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October 1995
Behind Locked Doors: The Failure of Animal Models
By Marjorie Cramer, M.D., F.A.C.S.



Despite animal research’s dubious past value, the public is often warned that animal experiments will be necessary to control today’s most feared diseases, such as AIDS and Alzheimer’s. Regarding AIDS, this claim is particularly suspect, because only humans develop AIDS from the human immunodeficiency virus (HIV), and all animal “models” of AIDS differ fundamentally from the human condition. Animal models of AIDS fail to address the essential issue of co-factors (such as diet, exercise, lifestyle, drug use, etc.) in the development of the disease. Progress against AIDS has derived from human clinical investigation and in vitro studies of the virus itself. Indeed, some human vaccine trials have been performed without encouraging animal data because it is recognized that animals cannot reliably predict which AIDS vaccines will work.

Similarly, only humans develop Alzheimer’s. The many animal “models” that exhibit some of Alzheimer’s features are like line drawings to depict people. The superficial similarity does not constitute a valid model from which extrapolations can be made.

Another telling example is animal models of stroke, in which artificially induced brain blood-vessel occlusions have resulted in conditions which do not meaningfully resemble human strokes. According to neurologist David Wiebers, the dozens of animal “models” of stroke may impede rather than advance stroke management.

While all animal models are problematic, animal models of mental disorders are particularly compromised because interspecies communications difficulties undermine attempts to determine the animal’s mental state. Not surprisingly, all major drugs affecting mental states and cognition have been discovered through clinical investigation, usually serendipitous observations of side-effects of existing drugs. Nevertheless, animal models of mental disorders continue to receive huge financial support.

Animal experimenters, exploiting the general public’s ignorance of medical history and the process of medical discovery, have convinced most people that animal experimentation is required for medical progress. The public is largely unaware of what happens behind the locked, well-guarded laboratory doors. Experimenters typically paint a rosy picture, assuring the public that animals are treated humanely in laboratories. However, all animal experimentation involves suffering — often from the experimental manipulations themselves, always from confinement, social deprivation, and other aspects of the unnatural and stressful laboratory environment.

The claim by animal experimenters that animals are used only when absolutely necessary and that numbers used are minimized, seems to require that the public engage in wishful thinking. Many experimenters have made a career of animal experimentation and are very unlikely to procure funding doing other forms of research.

Although animal experimenters claim to promote “animal welfare,” they have opposed all legislative efforts to significantly improve conditions for animals used in experiments. For example, as a consequence of their efforts, 90 percent of animals in laboratories, including mice, rats, and birds, are totally unprotected by law. A 1993 federal court ruled that the 1985 Animal Welfare Act requires coverage for these animals, but this has been appealed.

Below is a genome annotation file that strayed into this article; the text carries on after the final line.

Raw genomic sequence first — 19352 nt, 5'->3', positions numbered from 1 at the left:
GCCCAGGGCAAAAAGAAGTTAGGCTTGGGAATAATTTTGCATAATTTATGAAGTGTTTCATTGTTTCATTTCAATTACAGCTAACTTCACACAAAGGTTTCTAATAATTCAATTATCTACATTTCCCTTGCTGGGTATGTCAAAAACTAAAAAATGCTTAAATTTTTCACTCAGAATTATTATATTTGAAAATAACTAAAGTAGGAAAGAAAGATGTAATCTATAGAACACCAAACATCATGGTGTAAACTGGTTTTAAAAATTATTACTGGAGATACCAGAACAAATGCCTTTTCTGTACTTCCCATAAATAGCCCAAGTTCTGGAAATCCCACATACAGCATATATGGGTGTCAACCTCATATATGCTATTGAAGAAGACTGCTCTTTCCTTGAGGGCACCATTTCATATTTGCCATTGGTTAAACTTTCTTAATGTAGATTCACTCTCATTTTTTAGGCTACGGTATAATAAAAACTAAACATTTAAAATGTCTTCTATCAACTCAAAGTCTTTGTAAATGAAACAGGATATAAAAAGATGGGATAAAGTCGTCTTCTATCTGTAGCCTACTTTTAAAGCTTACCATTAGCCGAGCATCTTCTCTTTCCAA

Assurance that strict regulations protect animals in laboratories from “unnecessary suffering” are hollow because the federal regulations clearly place the welfare of the animals in the hands of the experimenters. Most oversight rests with institutional animal care and use committees (IACUCs) but they are run by animal experimenters. Hoping that people who regularly harm animals will treat them “humanely” is unrealistic. Occasionally, genuine animal advocates have been asked to serve, but they can be outvoted easily, and most have resigned in frustration. Many animal advocates have conceded that IACUCs serve more to protect experimenters from public scrutiny than to protect animals.

In summary, animal experimenters have presented the public with a distorted view of medical history and of the process of medical discovery. Although animal experimentation is inherently unsound, not all of it is totally irrelevant to humans. It may sometimes facilitate, but it is not necessary for, medical progress. Part of the overall cost to people is the reality that worthless experiments siphon off money that could better be spent on prevention and treatment. If we choose to apply utilitarian principles, we must weigh the cost of animal experimentation — to humans in terms of billions of dollars spent annually and the deleterious effects of misleading information and to animals in terms of the tens of millions killed annually and their immense suffering — against its marginal, occasional benefits.

Marjorie Cramer, M.D., F.A.C.S. is a surgeon and member of Physicians Committee for Responsible Medicine. She is Clinical Associate Attending Physician at Saint Vincent’s Hospital and Medical Center, New York City and Clinical Assistant Professor of Surgery, New York Medical College. She lives in Brooklyn.


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